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Quainton News Archive - Quainton News No. 24 - Summer 1975

Secretary's Page


Railway Preservation Societies such as ours and, in particular, the public operation of railway relics by amateurs is a comparatively new activity. The law is quite explicit as regards the operation of railway services and larger Societies have been operating within the Light Railway Act for some time. In order to satisfy the Department of the Environment and before trains can operate a public service or cross a public right of way, the Act must be satisfied in that all equipment and operations must be passed by an Inspecting Officer of the Department of the Environment. The Department concerned is the Railway Inspectorate whose members are responsible for the inspection of all railways in the UK, and are principally in the public eye dealing with accidents to our main line railways.

Our own Railway Centre does not come within this act, and being a new type of activity, railway preservation societies such as ours who only operate a Depot or short length of line have been in rather a vacuum, although we have always been open to inspection by the local Factory Inspector and Public Health Officials. We have known for some time that the DOE has been anxious to improve this situation but were reluctant to use their Factory Inspectors due to our rather specialised activities. It has now been agreed that the Railway Inspectorate will represent the DOE in inspecting sites such as ours, and this is a very welcome decision from our point of view. These men have very wide experience of railway equipment and operation, and are unlikely to require us to carry out unnecessary works or modify our equipment unreasonably. Societies that have already been visited have found the Inspecting Officer very fair and have learnt a great deal from his visit.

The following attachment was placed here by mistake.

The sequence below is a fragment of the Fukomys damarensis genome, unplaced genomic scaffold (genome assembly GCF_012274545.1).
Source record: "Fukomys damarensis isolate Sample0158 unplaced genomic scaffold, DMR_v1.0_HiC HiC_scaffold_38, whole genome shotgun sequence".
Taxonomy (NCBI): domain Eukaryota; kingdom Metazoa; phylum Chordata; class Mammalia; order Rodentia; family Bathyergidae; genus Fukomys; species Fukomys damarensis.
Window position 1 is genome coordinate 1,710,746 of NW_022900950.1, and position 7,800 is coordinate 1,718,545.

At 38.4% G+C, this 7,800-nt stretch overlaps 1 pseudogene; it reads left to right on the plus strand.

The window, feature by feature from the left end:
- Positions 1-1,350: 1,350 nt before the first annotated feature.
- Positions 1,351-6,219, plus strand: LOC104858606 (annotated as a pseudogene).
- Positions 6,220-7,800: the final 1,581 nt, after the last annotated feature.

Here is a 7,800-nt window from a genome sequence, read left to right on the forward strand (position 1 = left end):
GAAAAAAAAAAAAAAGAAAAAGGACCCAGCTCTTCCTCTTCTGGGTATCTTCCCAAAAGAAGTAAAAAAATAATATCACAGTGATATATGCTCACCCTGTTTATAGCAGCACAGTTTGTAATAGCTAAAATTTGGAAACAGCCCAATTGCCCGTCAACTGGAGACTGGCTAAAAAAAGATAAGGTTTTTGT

We have already received a letter from the Chief Inspecting Officer and the first visit will take place during mid May. This we understand will be an informal affair at which the Officer will "get to know us", he will meet our various Society Officials and learn of our activities. He will of course ask our methods of working trains and precautions over public safety. Any serious shortcomings will be pointed out to us, but it will principally be a fact finding exercise. The official inspection will take place sometime after, probably during one of our public open days, certainly when we are operating trains. A report will then be issued. If we have any shortcomings we will be given time to put our house in order and again we are led to believe the requests will be reasonable and in everybody's interests to carry out. In many ways a visit by an Inspecting Officer of the Railway Inspectorate is something of an honour and perhaps official recognition of what we are trying to achieve. We are very pleased that the DOE has decided to examine us in this way and look forward to learning from their very experienced Officers.


Notes:
The text in this Quainton Railway Society publication was written in 1975 and so does not reflect events in the 40+ years since publication. The text and photographs are repeated verbatim from the original publication, with only a few minor grammar changes but some clarifying notes are added if deemed necessary. The photos from the original publication are provided as scans in this internet version of this long out of print publication.

Reference:
Secretary's Page - Quainton News No. 24 - Summer 1975


Text © Quainton Railway Society / Photographs © Quainton Railway Society or referenced photographer
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